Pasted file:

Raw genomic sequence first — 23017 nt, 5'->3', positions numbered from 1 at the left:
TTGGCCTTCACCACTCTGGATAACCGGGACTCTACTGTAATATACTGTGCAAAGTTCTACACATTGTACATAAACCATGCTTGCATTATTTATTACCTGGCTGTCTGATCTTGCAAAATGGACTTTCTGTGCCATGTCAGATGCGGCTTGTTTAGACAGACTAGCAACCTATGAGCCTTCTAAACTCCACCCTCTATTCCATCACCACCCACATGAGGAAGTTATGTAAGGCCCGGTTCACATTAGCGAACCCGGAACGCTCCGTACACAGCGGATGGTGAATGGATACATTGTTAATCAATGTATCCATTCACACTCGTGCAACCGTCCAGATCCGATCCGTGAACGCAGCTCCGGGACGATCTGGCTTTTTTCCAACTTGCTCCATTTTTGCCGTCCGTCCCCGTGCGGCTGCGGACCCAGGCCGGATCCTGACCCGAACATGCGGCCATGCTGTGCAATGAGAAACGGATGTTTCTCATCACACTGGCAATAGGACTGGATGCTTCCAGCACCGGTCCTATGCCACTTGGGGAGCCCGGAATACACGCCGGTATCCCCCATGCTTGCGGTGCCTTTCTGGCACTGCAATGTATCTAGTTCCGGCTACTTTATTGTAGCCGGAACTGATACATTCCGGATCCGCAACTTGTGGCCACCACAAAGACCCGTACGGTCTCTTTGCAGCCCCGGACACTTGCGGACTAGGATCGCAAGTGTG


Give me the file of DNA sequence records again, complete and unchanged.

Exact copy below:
Raw genomic sequence first — 23017 nt, 5'->3', positions numbered from 1 at the left:
TTGGCCTTCACCACTCTGGATAACCGGGACTCTACTGTAATATACTGTGCAAAGTTCTACACATTGTACATAAACCATGCTTGCATTATTTATTACCTGGCTGTCTGATCTTGCAAAATGGACTTTCTGTGCCATGTCAGATGCGGCTTGTTTAGACAGACTAGCAACCTATGAGCCTTCTAAACTCCACCCTCTATTCCATCACCACCCACATGAGGAAGTTATGTAAGGCCCGGTTCACATTAGCGAACCCGGAACGCTCCGTACACAGCGGATGGTGAATGGATACATTGTTAATCAATGTATCCATTCACACTCGTGCAACCGTCCAGATCCGATCCGTGAACGCAGCTCCGGGACGATCTGGCTTTTTTCCAACTTGCTCCATTTTTGCCGTCCGTCCCCGTGCGGCTGCGGACCCAGGCCGGATCCTGACCCGAACATGCGGCCATGCTGTGCAATGAGAAACGGATGTTTCTCATCACACTGGCAATAGGACTGGATGCTTCCAGCACCGGTCCTATGCCACTTGGGGAGCCCGGAATACACGCCGGTATCCCCCATGCTTGCGGTGCCTTTCTGGCACTGCAATGTATCTAGTTCCGGCTACTTTATTGTAGCCGGAACTGATACATTCCGGATCCGCAACTTGTGGCCACCACAAAGACCCGTACGGTCTCTTTGCAGCCCCGGACACTTGCGGACTAGGATCGCAAGTGTG